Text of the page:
to be discussed between the relevant networks, and are RECOMMENDED

3. Summary: Changes from RFC 4594

 To summarize, there are two changes to [RFC4594] discussed in this
 Telephony class: The Telephony Service Class in RFC 4594 does not
                  involve capacity admission, but depends on
                  application layer admission that only estimates
                  capacity, and does that through static engineering.
                  In addition to that class, a separate Admitted
                  Telephony Class is added that performs capacity
                  admission dynamically.
 Video classes:   Capacity admission is added to three video classes.
                  These are the Interactive Real-Time Traffic class,
                  Broadcast TV class when used for video on demand,
                  and the Multimedia Conferencing class.

4. IANA Considerations

 IANA assigned a DSCP value to a second EF traffic class consistent
 with [RFC3246] and [RFC3247] in the "Differentiated Services Field
 Codepoints" registry.  It implements the Telephony Service Class
 described in [RFC4594] at lower speeds and is included in the Real-
 Time Treatment Aggregate [RFC5127] at higher speeds.  The code point
 value should be from pool 1 within the dscp-registry.  The value is
 parallel with the existing EF code point (101110), as IANA assigned

Baker, et al. Standards Track [Page 11] RFC 5865 DSCP for Capacity-Admitted Traffic May 2010

 the code point 101100 -- keeping the (left-to-right) first 4 binary
 values the same in both.  The code point described in this document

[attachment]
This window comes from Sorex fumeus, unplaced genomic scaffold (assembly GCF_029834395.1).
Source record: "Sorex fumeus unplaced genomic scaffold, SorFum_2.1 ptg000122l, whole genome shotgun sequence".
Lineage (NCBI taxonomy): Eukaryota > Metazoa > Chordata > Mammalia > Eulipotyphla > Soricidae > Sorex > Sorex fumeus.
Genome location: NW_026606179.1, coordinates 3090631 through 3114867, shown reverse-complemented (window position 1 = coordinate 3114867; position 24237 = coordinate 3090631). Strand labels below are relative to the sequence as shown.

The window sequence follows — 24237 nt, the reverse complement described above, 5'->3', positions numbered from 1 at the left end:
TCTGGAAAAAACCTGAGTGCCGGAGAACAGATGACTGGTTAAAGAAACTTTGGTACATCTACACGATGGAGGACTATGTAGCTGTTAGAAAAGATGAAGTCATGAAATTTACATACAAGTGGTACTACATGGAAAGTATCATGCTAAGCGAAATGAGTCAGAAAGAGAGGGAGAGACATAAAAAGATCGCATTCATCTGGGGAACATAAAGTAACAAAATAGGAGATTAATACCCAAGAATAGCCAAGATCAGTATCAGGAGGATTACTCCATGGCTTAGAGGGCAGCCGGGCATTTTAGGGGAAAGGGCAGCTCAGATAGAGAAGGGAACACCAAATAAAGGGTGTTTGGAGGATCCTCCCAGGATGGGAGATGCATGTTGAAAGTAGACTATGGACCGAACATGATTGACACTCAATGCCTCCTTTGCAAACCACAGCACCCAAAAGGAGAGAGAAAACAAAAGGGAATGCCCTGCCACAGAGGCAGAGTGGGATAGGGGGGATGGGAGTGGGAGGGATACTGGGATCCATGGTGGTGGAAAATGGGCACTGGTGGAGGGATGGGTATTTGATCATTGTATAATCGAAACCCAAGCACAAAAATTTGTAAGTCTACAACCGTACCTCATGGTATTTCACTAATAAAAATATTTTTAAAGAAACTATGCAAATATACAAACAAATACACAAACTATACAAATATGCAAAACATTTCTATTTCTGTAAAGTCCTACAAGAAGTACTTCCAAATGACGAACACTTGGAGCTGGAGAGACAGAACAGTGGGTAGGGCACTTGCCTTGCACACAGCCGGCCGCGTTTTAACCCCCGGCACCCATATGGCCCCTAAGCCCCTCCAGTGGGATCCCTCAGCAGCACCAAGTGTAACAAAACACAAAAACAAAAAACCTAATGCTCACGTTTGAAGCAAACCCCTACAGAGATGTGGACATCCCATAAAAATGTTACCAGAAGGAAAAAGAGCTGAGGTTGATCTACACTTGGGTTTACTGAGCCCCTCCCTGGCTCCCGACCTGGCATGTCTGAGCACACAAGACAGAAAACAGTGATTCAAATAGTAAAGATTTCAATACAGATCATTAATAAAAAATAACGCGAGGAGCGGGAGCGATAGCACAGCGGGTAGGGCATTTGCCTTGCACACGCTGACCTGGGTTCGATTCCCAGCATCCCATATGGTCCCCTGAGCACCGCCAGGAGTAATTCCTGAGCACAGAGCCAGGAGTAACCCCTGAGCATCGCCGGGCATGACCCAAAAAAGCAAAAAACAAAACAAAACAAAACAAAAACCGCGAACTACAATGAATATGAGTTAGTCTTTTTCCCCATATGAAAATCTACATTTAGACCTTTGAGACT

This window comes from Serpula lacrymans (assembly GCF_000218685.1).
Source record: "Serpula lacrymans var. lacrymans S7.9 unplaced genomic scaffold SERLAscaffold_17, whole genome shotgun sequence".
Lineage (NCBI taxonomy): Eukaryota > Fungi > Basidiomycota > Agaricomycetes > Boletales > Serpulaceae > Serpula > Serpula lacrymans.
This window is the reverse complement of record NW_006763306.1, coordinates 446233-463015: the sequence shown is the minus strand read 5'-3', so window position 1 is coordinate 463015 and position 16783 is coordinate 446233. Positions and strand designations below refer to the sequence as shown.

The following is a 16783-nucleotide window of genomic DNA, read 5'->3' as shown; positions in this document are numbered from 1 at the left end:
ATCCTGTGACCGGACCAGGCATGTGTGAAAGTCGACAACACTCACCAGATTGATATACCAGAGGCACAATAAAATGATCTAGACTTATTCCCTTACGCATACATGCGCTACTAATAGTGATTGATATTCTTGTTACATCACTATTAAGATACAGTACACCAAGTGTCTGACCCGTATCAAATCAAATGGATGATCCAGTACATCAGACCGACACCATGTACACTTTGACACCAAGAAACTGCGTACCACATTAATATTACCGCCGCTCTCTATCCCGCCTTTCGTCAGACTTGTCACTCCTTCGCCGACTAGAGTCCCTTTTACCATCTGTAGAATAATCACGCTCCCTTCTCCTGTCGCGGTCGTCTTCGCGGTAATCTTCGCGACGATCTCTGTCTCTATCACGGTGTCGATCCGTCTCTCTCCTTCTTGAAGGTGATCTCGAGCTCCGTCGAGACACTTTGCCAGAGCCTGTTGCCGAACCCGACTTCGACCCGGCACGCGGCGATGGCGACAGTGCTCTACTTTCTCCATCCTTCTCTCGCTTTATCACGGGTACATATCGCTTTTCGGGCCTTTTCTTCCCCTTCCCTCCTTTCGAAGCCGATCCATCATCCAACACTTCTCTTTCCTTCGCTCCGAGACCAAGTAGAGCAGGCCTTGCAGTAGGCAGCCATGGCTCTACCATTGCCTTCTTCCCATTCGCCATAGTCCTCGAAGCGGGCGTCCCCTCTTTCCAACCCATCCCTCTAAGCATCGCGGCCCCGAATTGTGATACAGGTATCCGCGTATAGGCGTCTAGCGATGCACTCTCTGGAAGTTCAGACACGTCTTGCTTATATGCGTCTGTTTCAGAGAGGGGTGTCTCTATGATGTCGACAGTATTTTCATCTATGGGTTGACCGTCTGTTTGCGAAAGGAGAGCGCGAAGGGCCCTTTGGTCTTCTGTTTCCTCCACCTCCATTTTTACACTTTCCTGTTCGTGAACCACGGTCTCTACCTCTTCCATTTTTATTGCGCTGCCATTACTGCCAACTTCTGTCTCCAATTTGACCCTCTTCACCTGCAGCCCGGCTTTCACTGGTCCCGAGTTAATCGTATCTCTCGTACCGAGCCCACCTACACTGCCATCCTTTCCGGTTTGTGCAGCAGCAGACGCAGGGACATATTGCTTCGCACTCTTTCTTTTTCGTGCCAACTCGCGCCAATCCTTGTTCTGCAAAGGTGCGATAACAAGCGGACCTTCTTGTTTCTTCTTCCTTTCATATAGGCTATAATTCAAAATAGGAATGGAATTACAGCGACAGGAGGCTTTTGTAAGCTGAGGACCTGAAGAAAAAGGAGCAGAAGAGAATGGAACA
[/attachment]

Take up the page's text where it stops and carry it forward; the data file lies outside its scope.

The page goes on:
is referred to as VOICE-ADMIT and has been registered as follows:
 Sub-registry: Pool 1 Codepoints
 Reference: [RFC2474]
 Registration Procedures: Standards Action
    Name         Space    Reference
    ---------    -------  ---------
    VOICE-ADMIT  101100   [RFC5865]
 This traffic class REQUIRES the use of capacity admission, such as
 RSVP services together with AAA services, at the User/Network
 Interface (UNI); the use of such services at the NNI is at the option
 of the interconnected networks.

5. Security Considerations

 A major requirement of this service is effective use of a signaling
 protocol, such as RSVP, with the capabilities to identify its user as
 either an individual or a member of some corporate entity, and assert
 a policy such as "normal", "routine", or some level of "priority".
 This capability, one has to believe, will be abused by script kiddies
 and others if the proof of identity is not adequately strong or if
 policies are written or implemented improperly by the carriers.  This
 goes without saying, but this section is here for it to be said.
 Many of the security considerations from RFC 3246 [RFC3246] apply to
 this document, as well as the security considerations in RFC 2474 and
 RFC 4542.  RFC 4230 [RFC4230] analyzes RSVP, providing some gap
 analysis to the NSIS WG as they started their work.  Keep in mind
 that this document is advocating RSVP at the UNI only, while RFC 4230